Do you reserve your love for me?
Yes, my dear, I do reserve my
love for you, but not you alone
I gave little pieces away
to some beautiful flowers whose
petals I collect in a jar by my bed.
I also – ashamedly – give my love
away to this dark abyss. I sit on
the edge and I throw little pennies
down to the bottom.
A penny might not seem like much,
but when you throw one or two
everyday of your life, it starts to
When I throw a copper piece now,
I can hear it hit all its brothers and
sisters with a metallic clank.
It reminds me of something, the noise.
It reminds me that while I want to give
you all of my everything, there’s a
small fortune sitting at the bottom of a
dark pit, that says otherwise.
“Never give all the heart, for love
Will hardly seem worth thinking of
To passionate women if it seem
Certain, and they never dream
That it fades out from kiss to kiss;
For everything that’s lovely is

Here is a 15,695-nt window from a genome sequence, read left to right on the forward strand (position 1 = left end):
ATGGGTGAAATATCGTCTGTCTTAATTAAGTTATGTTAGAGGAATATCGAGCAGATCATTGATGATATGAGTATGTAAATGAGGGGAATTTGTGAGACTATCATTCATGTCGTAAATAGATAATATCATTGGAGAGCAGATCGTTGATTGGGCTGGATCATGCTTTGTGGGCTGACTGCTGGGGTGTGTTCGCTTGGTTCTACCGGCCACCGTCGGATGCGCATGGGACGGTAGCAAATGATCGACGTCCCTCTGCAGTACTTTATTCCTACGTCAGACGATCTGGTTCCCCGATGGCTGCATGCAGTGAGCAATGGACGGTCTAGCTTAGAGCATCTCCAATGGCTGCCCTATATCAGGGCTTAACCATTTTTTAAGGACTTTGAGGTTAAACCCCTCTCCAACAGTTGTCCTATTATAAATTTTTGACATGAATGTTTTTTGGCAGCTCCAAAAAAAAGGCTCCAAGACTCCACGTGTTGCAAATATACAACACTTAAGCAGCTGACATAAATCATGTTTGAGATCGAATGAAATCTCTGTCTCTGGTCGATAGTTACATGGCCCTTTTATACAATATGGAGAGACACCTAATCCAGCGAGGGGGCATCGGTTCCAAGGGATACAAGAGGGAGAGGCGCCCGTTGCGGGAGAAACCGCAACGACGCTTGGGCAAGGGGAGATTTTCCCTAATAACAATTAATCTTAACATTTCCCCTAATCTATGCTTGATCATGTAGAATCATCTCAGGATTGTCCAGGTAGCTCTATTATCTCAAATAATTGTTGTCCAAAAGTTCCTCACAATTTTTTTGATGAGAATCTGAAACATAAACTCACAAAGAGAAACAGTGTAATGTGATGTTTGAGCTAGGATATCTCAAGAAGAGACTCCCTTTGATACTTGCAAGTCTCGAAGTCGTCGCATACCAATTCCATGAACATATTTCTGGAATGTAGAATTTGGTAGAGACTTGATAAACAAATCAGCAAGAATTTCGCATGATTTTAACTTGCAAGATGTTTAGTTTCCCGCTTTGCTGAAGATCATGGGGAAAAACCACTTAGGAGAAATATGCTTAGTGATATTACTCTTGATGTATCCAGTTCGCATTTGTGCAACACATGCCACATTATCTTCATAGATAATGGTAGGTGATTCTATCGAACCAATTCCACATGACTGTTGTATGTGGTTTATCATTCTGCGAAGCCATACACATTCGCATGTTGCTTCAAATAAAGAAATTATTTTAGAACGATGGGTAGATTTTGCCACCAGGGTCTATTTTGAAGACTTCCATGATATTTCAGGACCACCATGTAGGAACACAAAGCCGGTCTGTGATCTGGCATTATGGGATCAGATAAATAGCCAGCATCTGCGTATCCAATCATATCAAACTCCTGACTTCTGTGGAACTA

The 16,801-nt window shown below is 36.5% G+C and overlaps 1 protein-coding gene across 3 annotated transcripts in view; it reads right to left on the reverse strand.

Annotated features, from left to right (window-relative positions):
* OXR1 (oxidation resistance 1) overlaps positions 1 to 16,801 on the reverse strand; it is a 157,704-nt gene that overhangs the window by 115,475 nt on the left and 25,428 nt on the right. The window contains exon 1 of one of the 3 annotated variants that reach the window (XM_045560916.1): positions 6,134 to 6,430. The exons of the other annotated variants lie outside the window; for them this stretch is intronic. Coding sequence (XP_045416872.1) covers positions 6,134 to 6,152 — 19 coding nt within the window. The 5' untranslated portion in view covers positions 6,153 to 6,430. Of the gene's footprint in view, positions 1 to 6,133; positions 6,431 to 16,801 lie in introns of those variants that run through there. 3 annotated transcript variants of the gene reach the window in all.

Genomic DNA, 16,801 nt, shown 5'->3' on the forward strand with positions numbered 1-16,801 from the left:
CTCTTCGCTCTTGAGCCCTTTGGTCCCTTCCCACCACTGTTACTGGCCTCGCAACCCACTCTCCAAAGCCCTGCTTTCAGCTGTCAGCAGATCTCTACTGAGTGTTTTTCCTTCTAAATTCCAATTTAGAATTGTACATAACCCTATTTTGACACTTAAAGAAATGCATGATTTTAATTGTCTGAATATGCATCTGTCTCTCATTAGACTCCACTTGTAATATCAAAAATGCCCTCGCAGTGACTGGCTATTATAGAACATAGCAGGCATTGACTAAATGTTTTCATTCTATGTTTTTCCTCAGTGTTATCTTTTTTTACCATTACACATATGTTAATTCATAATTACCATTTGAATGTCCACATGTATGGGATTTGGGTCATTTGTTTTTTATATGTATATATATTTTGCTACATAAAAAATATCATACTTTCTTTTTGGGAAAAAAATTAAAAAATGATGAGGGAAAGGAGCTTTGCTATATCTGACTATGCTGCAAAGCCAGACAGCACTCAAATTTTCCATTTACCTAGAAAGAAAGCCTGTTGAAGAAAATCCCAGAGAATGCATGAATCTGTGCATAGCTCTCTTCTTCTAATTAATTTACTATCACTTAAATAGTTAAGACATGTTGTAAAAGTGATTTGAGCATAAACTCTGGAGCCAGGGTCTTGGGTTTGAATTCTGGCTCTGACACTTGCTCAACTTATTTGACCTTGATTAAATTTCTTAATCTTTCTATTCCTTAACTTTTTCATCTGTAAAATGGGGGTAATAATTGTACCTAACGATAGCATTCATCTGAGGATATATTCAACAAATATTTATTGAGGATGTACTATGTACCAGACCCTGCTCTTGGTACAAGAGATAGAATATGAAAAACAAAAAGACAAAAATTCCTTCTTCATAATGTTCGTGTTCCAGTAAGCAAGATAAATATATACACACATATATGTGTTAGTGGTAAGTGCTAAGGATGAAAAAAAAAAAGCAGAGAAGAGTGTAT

But a brief, dreamy, kind delight.
O never give the heart outright,
For they, for all smooth lips can say,
Have given their hearts up to the play.
And who could play it well enough
If deaf and dumb and blind with love?
He that made this knows all the cost,
For he gave all his heart and lost.”
It came in the mail.
A simple white envelope
containing one white card,
stating that you will be married
on the 21st of May on a farm
in Southwestern Ohio
other than me.
I don’t want confusing love,
the kind that stabs at my stomach.
I want peaceful love,
the kind that scratches my head
I lost a poem
It might have been me at my best
It might have been my peak
I worried some nobody would find it
And become rich and famous
Off my words
But then I found your poem
On a shelf, in a hundred year old
Home in Ohio
And I realized it didn’t matter who
Finds my poem and the others like it –
Because it will probably be someone
The exact someone,
Who needed to hear it
I found a love letter when I was helping my mom move. It is from a man to his girlfriend. I think it was right before he was going to propose.
“If you never took that flight to America. If I never moved back to Cincy after school. If you never got that job. If you didn’t go to the bar that Saturday night in November. If it wasn’t for a friend of mine’s birthday. If I had walked past you instead of asking you to dance…then we never would have met.”
If you lived in Fairfax, OH at some point and are missing a poem to your lady, I found it. I know what it’s like to lose a poem.